It’s standard that everyone who returns from a study abroad uses whatever platform they can to talk about how the experience affected them. In keeping with norms, the experience predictably affected me, and one of the biggest impacts of my study abroad on me is through my coffee habits.
My introduction to coffee was similar to that of most people, I think. It started with a curious smell, soothing and reminiscent of a winter hot chocolate, and it ended with a burned tongue, bitter expression and a full cup being thrown away in the trash. Coffee was gross, and my parents, utilizing the opportunity, preached about how addictive it was. And so it was, the middle school me pledged to ‘stay clean,’ in a sense.
Flashforward a few years and I had embraced the drink, but with the small caveat of a lot of cream. By my junior year of high school, class culture notoriously treated carrying a cup, mug or tumbler full of coffee as though it was a badge of honor. And you got bonus street cred if you brewed your extra cups at school, in the eyes of the student body.
The next five years of my life were sponsored by the hot drink market. My high school habits transitioned well into the trademarks of college living with a gifted Keurig brewer and my weight in K-Pods to boot, ensuring I made it to my morning classes. The focus was always a matter of quantity over quality.
For the past six years, coffee has been a standard of my life — whether out of habit, out of necessity to stay awake, and sometimes, out of boredom. The entirety of my relationship with coffee, I never saw the drink as more than a means to an end. And it wasn’t until I spent a semester in Europe that a quick caffeine fix turned into one of my favorite parts of the day.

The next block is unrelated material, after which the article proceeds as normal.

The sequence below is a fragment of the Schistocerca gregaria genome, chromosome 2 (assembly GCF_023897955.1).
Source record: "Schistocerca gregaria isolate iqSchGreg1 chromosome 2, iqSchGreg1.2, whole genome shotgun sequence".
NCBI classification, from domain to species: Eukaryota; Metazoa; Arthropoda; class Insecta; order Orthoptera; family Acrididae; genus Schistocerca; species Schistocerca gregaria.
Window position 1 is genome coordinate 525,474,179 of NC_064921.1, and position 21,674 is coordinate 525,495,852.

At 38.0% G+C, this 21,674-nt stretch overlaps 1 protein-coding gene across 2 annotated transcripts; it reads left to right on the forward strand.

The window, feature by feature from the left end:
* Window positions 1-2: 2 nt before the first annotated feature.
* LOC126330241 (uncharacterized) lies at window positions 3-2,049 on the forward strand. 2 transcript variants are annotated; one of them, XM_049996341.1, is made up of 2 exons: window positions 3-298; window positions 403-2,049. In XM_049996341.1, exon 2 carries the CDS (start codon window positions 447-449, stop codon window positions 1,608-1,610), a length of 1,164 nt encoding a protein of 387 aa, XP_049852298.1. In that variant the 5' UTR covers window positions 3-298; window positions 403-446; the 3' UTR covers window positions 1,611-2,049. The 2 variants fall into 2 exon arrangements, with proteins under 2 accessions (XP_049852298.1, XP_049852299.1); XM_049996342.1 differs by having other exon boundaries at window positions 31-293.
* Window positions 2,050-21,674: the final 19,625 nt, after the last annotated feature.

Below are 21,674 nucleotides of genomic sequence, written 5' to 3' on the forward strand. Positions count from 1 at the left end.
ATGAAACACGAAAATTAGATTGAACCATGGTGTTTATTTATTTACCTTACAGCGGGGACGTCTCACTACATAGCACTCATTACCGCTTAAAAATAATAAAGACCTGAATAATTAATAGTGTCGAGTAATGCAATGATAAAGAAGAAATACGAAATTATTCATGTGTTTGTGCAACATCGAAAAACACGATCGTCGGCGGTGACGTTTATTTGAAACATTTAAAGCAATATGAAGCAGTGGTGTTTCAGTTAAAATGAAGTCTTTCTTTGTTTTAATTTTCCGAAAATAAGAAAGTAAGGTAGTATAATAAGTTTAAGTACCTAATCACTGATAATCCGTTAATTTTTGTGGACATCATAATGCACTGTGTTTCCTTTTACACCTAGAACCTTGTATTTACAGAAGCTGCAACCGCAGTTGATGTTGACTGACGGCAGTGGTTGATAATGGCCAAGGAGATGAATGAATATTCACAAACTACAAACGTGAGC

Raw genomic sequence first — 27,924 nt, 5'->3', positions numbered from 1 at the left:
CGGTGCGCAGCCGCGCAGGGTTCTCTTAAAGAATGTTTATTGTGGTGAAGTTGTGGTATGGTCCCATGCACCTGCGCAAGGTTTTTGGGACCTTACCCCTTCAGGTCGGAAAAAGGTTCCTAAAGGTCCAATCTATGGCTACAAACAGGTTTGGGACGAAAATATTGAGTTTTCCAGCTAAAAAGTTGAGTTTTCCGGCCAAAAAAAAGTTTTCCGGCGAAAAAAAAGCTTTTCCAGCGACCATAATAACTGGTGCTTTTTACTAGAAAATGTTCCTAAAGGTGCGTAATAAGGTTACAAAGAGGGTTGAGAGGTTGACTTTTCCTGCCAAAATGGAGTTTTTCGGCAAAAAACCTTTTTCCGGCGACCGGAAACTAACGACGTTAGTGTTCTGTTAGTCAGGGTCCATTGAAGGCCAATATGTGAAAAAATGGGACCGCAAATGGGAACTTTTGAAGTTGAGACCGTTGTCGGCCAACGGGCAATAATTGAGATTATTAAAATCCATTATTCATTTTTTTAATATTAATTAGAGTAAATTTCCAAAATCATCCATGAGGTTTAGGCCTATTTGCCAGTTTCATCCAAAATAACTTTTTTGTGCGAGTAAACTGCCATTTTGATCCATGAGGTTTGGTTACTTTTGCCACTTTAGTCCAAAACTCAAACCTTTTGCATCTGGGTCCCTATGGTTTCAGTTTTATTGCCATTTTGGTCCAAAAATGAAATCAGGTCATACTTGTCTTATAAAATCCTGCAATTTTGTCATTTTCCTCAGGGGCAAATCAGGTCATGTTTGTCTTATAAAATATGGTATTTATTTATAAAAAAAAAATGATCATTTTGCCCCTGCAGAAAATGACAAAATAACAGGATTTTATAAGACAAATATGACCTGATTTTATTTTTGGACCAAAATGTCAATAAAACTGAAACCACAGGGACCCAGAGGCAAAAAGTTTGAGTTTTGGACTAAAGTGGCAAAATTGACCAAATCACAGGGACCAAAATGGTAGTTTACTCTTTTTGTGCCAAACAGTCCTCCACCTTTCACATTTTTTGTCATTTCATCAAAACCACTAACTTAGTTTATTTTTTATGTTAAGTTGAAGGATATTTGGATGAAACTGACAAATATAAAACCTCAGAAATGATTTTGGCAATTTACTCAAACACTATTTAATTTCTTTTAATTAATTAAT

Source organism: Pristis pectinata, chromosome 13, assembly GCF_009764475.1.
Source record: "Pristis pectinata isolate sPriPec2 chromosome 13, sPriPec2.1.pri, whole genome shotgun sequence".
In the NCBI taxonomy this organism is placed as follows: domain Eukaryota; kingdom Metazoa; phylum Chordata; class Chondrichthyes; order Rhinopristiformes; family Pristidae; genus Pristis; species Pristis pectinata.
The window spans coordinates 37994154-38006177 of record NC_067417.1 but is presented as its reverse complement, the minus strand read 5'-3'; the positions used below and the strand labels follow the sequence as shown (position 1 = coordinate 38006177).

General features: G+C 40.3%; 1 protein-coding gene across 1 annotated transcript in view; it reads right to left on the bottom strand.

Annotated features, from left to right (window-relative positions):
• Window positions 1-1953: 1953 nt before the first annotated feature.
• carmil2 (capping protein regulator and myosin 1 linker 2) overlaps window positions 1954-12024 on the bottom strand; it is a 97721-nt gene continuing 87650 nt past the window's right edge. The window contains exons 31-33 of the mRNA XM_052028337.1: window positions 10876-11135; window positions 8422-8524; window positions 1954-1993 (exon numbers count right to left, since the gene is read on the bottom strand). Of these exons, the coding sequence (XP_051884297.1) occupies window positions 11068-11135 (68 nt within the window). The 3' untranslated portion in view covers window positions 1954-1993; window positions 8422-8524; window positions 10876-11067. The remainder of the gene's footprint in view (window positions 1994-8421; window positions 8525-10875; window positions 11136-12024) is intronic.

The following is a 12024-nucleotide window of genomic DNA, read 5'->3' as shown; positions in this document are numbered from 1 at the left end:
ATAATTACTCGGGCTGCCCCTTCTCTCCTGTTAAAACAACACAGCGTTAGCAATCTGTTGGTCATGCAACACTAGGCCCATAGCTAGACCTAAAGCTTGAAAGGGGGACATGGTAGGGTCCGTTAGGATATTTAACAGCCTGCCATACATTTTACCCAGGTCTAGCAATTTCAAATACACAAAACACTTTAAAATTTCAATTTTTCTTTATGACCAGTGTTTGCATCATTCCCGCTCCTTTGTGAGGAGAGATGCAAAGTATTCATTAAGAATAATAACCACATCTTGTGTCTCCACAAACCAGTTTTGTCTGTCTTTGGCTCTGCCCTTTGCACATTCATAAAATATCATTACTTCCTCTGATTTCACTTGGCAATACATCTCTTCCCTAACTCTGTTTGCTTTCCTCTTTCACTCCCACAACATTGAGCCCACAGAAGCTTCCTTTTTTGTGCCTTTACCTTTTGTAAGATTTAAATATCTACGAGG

Coffee is meant to be enjoyed, and on most occasions, concentrated. Throughout France and Italy, espresso is the drink of choice — alongside a copy of the local paper. And laptops or other work rarely appeared at cafés, where if you weren’t looking like you were pondering the meaning of life, you were talking about it with your friends. Coffee was an experience to enjoy, not a thing to be drank.
The same can be said about the rest of life abroad. People go on walks for the sake of seeing the city and pedestrians sit on benches at the park just to see the day fly by with hardly any need for distraction from phones. Museums are as integral to cultures as their football teams. After a semester of living for the sake of fulfilment, coming back to the U.S. was a shock — both to my new taste for coffee and for my new outlook on spending time.
When you learn to slow down, you see how fast people go on with their lives. Walking to class isn’t fast enough without an e-scooter to zoom through campus. Lines are too slow not to pull your phone out and see what’s viral. Every action in higher education should be done with career plans and the future in mind. And regular coffee is too hot to drink as quickly as students need their hourly dose of caffeine.
No matter what side of the world you’re on, mornings are the worst part of the day. But now the best part of the morning echoes what I learned from French and Italian espressos: yes, they’re small, but when we prefer the experience rather than the thing, even something as mundane as coffee can be more fulfilling. Otherwise, what’s the point of staying awake if you’re not actively living your life?